Lester grinded his way into the sixth inning, not allowing that lead to budge. In the top of the sixth, though, he found trouble, in the form of the third trip through the Indians’ batting order. He never ought to have been in that trouble. With a two-run lead, in the sixth inning of a game that could have ended the Cubs’ season, Maddon ought to have had someone else on the mound against Davis, Kipnis, et al. Instead, Lester slogged through that sequence, giving up a single, a stolen base, and another (run-scoring) single. The Indians had taken advantage of Maddon’s inaction, and were now just one run behind with a runner on first base.

That's when Francona made the choice that, arguably, got Maddon off the hook, saved Lester from a painful playoff collapse, and set up the rest of the game: he ordered a second stolen base attempt, within the inning, and a third of the series for Francisco Lindor against Lester. Running on Lester is one of the most talked-about niche strategies in baseball today. His mental block about throwing to bases is well documented, and the potential benefits for a team facing him have been heavily discussed. The only problem with all that discussion is that when it comes time to translate that hypothetical advantage into a real one, many teams are unable to do so.

Lindor took off on a 1-1 Lester pitch, and despite his good lead, he was swallowed up by the combination of a quick time to the plate, a great throw by Ross, and a quick sliding tag by Baez. The inning (and Lester’s outing) was over, and the Cubs still held a slim edge. As it turned out, the Indians had just missed their last great chance to tie things up or take the lead. On came Carl Edwards Jr. to face Mike Napoli and Carlos Santana in the seventh, and when Maddon lifted Edwards (with eight outs left to get), it was in favor of Aroldis Chapman.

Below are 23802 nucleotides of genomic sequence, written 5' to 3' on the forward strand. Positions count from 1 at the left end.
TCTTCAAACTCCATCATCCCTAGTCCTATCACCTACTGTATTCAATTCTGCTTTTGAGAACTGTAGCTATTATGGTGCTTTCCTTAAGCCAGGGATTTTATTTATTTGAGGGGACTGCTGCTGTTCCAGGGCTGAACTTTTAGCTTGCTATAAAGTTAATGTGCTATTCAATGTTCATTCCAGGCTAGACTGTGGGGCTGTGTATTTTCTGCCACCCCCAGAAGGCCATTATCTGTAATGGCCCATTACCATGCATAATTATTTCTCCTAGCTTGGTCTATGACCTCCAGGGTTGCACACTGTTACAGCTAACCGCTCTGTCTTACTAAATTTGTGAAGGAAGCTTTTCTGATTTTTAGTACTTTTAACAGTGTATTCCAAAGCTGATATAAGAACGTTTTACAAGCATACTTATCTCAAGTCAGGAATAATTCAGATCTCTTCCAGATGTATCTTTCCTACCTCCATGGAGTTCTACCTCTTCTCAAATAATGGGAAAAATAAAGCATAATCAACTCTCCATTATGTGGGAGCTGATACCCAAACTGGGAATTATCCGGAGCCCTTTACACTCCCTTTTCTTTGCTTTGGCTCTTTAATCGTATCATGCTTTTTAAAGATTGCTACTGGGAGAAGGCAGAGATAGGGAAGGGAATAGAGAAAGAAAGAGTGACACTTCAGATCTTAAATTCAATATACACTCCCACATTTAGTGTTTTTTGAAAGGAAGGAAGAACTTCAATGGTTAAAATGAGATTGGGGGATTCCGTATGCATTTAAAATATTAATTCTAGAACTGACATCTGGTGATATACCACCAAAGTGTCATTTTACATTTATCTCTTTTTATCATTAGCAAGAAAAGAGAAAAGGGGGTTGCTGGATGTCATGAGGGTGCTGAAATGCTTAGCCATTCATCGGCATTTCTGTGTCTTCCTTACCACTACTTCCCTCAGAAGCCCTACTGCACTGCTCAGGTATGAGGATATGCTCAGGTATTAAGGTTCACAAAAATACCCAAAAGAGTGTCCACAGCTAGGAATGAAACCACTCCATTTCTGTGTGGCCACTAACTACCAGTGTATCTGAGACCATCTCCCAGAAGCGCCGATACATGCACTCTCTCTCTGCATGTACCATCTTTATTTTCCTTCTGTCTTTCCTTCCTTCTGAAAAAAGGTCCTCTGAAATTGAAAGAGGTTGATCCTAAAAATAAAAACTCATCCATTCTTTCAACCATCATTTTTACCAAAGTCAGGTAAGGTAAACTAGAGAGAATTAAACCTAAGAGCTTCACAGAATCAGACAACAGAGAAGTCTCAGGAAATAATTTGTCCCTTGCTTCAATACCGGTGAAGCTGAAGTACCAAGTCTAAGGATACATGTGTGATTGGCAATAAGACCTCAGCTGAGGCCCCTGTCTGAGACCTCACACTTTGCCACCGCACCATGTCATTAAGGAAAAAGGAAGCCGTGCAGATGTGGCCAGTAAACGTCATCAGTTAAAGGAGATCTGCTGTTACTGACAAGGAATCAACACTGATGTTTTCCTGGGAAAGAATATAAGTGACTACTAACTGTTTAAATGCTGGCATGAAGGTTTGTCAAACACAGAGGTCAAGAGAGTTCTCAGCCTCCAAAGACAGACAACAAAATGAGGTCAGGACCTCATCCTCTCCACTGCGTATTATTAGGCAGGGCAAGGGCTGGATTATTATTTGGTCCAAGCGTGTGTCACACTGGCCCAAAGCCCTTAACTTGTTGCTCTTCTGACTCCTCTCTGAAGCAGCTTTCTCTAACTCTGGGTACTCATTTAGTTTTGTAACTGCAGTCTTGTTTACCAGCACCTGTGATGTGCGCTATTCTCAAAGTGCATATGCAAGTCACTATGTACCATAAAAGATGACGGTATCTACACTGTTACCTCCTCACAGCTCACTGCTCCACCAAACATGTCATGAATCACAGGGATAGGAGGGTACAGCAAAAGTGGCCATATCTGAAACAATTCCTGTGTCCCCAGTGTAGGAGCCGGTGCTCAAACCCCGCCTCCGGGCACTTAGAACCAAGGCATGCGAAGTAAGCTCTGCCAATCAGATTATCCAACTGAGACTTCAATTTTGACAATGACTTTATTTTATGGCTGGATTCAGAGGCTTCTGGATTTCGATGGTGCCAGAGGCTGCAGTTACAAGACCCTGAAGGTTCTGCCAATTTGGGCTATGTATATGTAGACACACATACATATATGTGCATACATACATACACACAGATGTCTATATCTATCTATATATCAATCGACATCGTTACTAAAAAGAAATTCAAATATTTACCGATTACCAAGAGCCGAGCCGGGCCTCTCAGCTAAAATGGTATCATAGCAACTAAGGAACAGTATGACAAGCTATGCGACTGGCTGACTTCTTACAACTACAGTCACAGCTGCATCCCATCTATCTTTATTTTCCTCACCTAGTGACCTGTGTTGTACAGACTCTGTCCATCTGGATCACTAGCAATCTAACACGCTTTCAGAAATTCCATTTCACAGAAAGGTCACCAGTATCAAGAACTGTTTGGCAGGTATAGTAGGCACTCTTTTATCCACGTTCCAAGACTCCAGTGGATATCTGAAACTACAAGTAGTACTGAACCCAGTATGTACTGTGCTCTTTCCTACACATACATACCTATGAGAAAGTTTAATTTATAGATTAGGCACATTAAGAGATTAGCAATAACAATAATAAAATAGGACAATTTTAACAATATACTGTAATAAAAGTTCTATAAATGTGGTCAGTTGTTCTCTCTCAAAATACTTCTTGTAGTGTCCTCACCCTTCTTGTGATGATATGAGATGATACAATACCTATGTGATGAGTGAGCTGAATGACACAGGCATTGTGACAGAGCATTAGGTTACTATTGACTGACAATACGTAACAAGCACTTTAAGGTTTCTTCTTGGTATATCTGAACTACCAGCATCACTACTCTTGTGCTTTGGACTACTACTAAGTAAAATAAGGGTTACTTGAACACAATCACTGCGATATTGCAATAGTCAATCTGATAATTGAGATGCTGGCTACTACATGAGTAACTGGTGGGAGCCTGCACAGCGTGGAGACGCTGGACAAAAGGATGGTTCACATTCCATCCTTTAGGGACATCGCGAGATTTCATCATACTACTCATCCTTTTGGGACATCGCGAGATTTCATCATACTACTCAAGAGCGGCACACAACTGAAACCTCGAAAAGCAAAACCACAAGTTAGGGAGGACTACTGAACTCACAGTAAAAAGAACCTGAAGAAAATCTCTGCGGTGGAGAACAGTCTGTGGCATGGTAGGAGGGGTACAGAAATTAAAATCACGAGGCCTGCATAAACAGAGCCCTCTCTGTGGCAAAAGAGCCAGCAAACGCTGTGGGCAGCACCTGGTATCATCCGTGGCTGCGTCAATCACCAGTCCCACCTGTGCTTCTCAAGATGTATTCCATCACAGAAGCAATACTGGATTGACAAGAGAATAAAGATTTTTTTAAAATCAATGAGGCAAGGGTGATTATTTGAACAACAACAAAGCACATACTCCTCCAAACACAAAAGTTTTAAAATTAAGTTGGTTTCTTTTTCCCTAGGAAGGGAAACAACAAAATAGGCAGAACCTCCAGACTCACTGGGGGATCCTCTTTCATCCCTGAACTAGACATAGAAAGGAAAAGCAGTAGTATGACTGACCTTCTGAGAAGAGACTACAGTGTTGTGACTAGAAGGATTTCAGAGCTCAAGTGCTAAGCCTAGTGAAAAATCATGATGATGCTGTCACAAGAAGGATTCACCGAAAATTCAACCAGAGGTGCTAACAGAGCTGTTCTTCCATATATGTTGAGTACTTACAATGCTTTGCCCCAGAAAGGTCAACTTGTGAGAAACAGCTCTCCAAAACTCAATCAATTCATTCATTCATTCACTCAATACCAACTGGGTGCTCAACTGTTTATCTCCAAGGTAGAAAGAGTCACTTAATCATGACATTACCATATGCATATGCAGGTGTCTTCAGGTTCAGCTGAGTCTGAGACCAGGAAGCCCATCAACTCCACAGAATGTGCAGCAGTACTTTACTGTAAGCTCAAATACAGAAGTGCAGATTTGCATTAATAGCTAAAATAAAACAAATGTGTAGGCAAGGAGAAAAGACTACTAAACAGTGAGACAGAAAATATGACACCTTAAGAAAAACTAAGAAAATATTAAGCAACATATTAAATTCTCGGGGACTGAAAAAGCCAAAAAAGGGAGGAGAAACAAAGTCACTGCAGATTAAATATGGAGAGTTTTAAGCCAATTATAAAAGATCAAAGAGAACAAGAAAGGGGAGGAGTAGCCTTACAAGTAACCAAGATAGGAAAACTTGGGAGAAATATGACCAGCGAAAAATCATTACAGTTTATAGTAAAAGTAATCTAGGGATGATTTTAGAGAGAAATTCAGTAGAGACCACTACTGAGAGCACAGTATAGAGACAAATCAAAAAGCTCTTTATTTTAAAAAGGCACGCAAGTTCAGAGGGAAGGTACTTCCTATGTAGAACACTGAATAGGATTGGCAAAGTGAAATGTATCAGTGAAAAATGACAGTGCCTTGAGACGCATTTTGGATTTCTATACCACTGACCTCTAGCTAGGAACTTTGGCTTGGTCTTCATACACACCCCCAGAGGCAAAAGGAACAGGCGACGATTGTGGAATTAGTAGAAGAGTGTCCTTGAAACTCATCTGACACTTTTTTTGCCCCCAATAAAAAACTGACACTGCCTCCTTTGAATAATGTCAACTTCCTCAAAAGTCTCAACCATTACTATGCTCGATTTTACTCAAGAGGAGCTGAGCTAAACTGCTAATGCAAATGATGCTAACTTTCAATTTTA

The Leverage Index when Maddon made that final change of the night: 2.45. It was a screamingly high-leverage spot, thanks in no small part to Edwards having allowed a single and a wild pitch to put the tying run in scoring position with one out. There's little question it was a good time to call upon one’s flame-throwing closer. It's fair to wonder, though, whether it was a good time to call upon this flame-throwing closer. Chapman isn't Andrew Miller. He had never proved himself able to get that many outs in a single game before and, in fact, had demonstrated in everything from numbers to body language to quotes to reporters that he wasn't comfortable pitching multiple innings, or coming in with runners on base.

Two bad experiences shortly after the Cubs dealt for Chapman cowed Maddon during the summer, such that he hadn't asked Chapman to pitch in situations like the one he encountered Sunday night–hadn't prepared him for such a moment. Still, Chapman rose to the occasion. He would dominate over the prolonged remaining innings, fanning four of the 10 batters he faced and putting only two runners on base. It took him 42 pitches, a season-high and two shy of his career-high, but he sliced through the Indians and ensured the series would be extended.

In the final few innings, there were buttons pressed. Dexter Fowler stole a base in the bottom of the seventh, trying to create an insurance run. In response, with first base open and two outs, Francona ordered an intentional walk to Anthony Rizzo, giving Ben Zobrist a chance to completely blow the thing open. It was a gaffe, and it nearly went sour, but Zobrist swung away on a 3-0 pitch and flew out to end the threat. Then Heyward singled and stole two bases in the eighth, the second of which (a steal of third with two outs, and Chapman allowed to bat for himself) was a fascinating gambit.

Maddon had chosen to keep Chapman in the game, trading the chance of a run to cushion the team against a Cleveland comeback for the presumably minute chance of such a comeback against Chapman. Having Heyward try that steal put pressure on the Indians, since a bad throw (or a subsequent wild pitch) would have led to a free run. Almost nothing would have been lost, too, if Heyward had been caught, since Chapman’s chances of scoring Heyward with a hit were virtually zero.

Maddon waited far too long to lift his starting pitcher, missed his chances to use Schwarber in a pinch-hitting role, and put a reliever in a situation with which he has expressed and demonstrated discomfort. Still, he won the battle of wits in Game 5, by being willing to ask a big thing from a pitcher with big talent, and by staying the course. Francona got to rest his best reliever, so he’ll have more arrows in his quiver Tuesday night. The fact that Tuesday night will see baseball at all, though, is a testament to Maddon’s team out-smarting and out-playing Francona’s.